With characteristic confidence, Lombard said: "Not you, you self-centered [bleep]. I meant me." Amazing. Unfortunately, the good times couldn’t last forever.
Lombard was in a great position in Hollywood, and became more and more choosy with her roles, hoping to score that elusive Oscar trophy that had previously escaped both her and Gable’s grasp. This left her plenty of free time, and as the US was just entering WWII, she began to explore her options for how she could help with the war effort. Sadly, this altruism would set her up for the tragedy that came next…
Gable became chair of the Hollywood Victory Committee and suggested that Lombard visit her hometown of Fort Wayne, Indiana, for a war bond drive. Lombard traveled there by train with her mother and Gable’s agent, Otto Winkler. Their drive was an unprecedented success. They wanted to raise $500,000, but instead came away with $2 million in bond sales—but their glee over the victory was soon shattered.
Lombard’s mother hated flying, but Lombard was in a serious hurry to get home, so she begged her and Winkler to consider a flight. They tossed a coin, and Lombard won. It was a long journey—back then, it would take nearly 17 hours and multiple refueling stops to get that far. When the plane stopped in Albuquerque, a number of Army Air Corps personnel were waiting.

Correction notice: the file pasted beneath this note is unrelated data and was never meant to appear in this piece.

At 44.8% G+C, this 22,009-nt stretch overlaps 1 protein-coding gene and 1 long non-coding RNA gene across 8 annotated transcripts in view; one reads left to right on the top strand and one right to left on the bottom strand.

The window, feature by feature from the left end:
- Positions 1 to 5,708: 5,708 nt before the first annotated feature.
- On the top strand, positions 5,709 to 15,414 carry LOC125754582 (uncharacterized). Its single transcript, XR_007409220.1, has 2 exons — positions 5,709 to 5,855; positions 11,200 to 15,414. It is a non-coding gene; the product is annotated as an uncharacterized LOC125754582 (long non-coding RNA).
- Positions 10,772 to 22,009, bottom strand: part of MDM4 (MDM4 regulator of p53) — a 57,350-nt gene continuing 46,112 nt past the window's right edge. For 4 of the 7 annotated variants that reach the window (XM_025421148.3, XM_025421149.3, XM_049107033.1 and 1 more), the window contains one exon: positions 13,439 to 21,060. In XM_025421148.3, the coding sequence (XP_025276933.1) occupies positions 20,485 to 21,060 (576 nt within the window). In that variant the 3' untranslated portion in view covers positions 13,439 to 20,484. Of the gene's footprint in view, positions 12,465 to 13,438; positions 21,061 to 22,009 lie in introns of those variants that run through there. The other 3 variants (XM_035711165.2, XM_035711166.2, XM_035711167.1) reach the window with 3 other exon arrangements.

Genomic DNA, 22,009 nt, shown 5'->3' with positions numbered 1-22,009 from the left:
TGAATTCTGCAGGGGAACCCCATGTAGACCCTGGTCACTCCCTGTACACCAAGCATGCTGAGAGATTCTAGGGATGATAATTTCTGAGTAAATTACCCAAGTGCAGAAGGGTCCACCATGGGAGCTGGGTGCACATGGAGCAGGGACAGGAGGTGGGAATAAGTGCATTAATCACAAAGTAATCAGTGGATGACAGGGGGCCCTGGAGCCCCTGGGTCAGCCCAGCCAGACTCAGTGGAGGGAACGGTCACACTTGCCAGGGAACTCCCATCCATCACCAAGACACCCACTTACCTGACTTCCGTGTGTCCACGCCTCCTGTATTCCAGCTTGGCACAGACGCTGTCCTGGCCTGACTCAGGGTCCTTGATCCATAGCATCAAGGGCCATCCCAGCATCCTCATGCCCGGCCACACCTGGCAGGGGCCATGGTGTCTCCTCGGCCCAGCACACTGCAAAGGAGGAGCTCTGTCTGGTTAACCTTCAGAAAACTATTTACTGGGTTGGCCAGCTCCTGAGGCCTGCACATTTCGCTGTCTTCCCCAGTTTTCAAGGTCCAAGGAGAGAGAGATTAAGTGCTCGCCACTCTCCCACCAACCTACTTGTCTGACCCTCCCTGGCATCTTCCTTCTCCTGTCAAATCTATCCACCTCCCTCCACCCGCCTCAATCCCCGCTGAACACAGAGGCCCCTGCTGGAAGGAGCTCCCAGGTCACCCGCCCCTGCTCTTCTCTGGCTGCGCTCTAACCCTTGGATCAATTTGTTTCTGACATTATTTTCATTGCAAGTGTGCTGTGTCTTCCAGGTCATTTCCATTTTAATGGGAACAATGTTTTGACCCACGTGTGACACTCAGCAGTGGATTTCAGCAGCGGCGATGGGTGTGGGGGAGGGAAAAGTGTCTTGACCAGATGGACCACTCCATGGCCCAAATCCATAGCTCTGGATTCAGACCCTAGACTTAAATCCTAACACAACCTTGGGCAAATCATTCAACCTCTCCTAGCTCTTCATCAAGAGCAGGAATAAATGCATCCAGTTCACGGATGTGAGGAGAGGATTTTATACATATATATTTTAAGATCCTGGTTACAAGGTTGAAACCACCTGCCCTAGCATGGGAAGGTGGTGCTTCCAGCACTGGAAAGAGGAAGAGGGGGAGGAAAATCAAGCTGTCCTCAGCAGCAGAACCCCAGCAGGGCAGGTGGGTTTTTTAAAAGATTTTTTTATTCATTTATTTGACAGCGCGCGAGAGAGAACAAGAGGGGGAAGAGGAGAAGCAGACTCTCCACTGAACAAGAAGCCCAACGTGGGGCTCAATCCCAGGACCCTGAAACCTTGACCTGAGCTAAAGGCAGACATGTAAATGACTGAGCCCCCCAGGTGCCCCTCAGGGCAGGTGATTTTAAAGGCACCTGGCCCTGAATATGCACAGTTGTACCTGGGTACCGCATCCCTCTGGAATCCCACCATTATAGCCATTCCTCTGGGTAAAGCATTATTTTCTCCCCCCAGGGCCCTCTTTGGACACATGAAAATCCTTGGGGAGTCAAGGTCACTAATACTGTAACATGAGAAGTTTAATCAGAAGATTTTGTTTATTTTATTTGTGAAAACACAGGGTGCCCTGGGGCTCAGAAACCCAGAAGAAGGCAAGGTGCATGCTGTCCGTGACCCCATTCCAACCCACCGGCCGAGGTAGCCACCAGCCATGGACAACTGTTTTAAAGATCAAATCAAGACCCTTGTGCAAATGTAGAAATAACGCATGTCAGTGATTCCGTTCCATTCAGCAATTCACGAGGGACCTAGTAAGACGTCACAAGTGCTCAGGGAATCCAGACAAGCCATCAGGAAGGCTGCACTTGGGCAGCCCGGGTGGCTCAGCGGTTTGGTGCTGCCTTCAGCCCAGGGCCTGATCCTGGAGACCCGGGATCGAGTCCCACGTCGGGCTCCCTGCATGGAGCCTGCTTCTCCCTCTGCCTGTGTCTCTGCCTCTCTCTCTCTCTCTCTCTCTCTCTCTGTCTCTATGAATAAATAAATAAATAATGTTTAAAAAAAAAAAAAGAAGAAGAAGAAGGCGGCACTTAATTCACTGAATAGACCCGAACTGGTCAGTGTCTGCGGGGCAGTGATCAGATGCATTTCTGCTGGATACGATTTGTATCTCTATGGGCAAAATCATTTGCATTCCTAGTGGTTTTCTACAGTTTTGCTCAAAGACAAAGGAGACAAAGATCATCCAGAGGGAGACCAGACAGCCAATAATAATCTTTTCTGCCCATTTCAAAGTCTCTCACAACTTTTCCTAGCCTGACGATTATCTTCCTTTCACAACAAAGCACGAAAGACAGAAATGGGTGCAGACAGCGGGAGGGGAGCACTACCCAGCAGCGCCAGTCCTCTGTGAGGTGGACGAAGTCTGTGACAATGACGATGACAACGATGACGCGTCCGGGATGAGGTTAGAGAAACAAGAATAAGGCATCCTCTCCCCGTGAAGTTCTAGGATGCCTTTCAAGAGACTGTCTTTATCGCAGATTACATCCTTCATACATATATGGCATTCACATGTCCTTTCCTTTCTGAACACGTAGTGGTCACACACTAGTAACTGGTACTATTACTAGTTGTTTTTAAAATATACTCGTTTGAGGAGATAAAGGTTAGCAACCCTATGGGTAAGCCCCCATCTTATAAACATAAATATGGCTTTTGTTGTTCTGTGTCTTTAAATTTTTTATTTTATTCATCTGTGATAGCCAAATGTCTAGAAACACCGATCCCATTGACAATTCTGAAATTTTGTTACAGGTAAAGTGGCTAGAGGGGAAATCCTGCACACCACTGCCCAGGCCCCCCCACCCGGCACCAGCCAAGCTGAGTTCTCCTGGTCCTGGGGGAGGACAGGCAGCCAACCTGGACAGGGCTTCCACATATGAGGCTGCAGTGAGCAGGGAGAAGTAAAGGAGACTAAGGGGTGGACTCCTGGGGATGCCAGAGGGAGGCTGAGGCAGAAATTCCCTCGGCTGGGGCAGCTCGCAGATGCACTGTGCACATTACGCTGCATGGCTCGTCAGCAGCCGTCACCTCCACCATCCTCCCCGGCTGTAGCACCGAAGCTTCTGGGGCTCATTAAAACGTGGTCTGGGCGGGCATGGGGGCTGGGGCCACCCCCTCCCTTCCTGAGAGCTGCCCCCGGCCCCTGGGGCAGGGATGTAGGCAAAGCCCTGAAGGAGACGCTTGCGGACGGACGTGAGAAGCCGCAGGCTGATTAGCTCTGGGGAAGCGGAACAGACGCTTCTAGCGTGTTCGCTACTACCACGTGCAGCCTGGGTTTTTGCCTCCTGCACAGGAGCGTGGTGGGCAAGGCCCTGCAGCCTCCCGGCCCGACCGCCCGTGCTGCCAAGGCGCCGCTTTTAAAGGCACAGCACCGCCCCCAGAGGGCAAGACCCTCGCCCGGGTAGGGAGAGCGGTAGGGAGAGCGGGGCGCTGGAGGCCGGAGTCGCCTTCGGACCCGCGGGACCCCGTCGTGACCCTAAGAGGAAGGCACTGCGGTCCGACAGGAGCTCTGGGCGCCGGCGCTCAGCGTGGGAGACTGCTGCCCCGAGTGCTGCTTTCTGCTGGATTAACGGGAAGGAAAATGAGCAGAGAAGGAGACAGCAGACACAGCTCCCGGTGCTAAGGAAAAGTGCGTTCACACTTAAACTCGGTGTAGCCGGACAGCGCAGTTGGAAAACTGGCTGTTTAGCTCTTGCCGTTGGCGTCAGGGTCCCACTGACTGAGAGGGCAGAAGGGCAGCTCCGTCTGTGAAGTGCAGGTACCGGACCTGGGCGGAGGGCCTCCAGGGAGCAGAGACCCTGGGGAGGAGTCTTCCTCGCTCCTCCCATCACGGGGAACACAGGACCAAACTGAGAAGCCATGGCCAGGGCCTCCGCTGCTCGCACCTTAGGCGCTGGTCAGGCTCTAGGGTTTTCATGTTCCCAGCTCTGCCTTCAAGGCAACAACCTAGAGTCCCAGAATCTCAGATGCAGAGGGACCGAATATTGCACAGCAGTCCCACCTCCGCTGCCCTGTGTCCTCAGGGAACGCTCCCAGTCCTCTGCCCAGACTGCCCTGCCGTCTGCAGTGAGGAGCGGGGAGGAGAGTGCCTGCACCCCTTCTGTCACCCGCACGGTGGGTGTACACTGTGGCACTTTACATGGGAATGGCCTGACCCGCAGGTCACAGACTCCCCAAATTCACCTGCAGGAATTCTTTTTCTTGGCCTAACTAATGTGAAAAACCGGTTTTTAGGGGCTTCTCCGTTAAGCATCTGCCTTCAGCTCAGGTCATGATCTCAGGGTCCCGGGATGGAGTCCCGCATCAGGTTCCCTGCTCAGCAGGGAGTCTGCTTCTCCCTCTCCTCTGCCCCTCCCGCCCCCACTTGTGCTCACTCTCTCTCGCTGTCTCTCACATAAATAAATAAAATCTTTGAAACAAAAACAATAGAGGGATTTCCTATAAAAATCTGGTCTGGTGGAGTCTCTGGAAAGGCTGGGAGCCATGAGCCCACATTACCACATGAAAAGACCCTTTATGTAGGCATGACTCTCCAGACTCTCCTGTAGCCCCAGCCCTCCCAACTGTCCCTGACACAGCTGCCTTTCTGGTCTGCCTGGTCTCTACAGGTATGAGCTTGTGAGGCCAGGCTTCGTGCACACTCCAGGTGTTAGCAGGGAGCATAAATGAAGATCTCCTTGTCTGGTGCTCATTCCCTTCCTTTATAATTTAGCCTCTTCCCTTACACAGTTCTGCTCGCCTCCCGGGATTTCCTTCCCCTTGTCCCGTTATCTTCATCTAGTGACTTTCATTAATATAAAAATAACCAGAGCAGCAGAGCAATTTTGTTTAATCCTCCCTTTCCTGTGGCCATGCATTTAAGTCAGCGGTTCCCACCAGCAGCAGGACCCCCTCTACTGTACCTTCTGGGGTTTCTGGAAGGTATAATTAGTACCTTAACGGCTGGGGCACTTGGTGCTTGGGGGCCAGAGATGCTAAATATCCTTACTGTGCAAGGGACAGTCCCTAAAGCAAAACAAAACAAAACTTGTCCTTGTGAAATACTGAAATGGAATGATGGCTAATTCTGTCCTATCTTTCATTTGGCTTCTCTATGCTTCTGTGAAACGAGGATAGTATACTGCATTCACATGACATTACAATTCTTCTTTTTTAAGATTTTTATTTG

The pilot asked Lombard and her group to give up their seats—but unfortunately, Lombard had a characteristic witty comeback.
Lombard pointed out that she was also “essential,” since she’d raised so much for the war effort. Who could say no to Carole Lombard? She and her group continued on the trip, which stopped next in Las Vegas. By then, they’d been traveling for over 12 hours. The plane took off again—but on this leg of the journey, disaster struck.
Just 15 minutes after taking off from Vegas, TWA Flight 3 hit one of the cliffs of Potosi Mountain, where it crashed. News of a crash quickly reached Clark Gable at home in Hollywood. He flew to Las Vegas and rushed to the site of the accident, hoping to find his bride stumbling out of the rubble. Famous Hollywood fixer Eddie Mannix begged Gable to stay safe and started the long journey up the mountain himself.
What he found instead was absolutely devastating.
TWA Flight 3 had 22 passengers on board, including Lombard, her mother, Gable’s agent, and 15 US troops. Not a single passenger or crew member survived—it was a total loss. Mannix was able to retrieve part of a ruby clip Lombard often wore, and a lock of her hair, but not her wedding band. When he telegraphed Gable about what happened, Gable's reaction was heartbreaking. He proclaimed through sobs: “Oh, God! I don't want to go back to an empty house.”
His grief was immeasurable—and as the news of the tragedy spread, the rest of the world began to mourn too.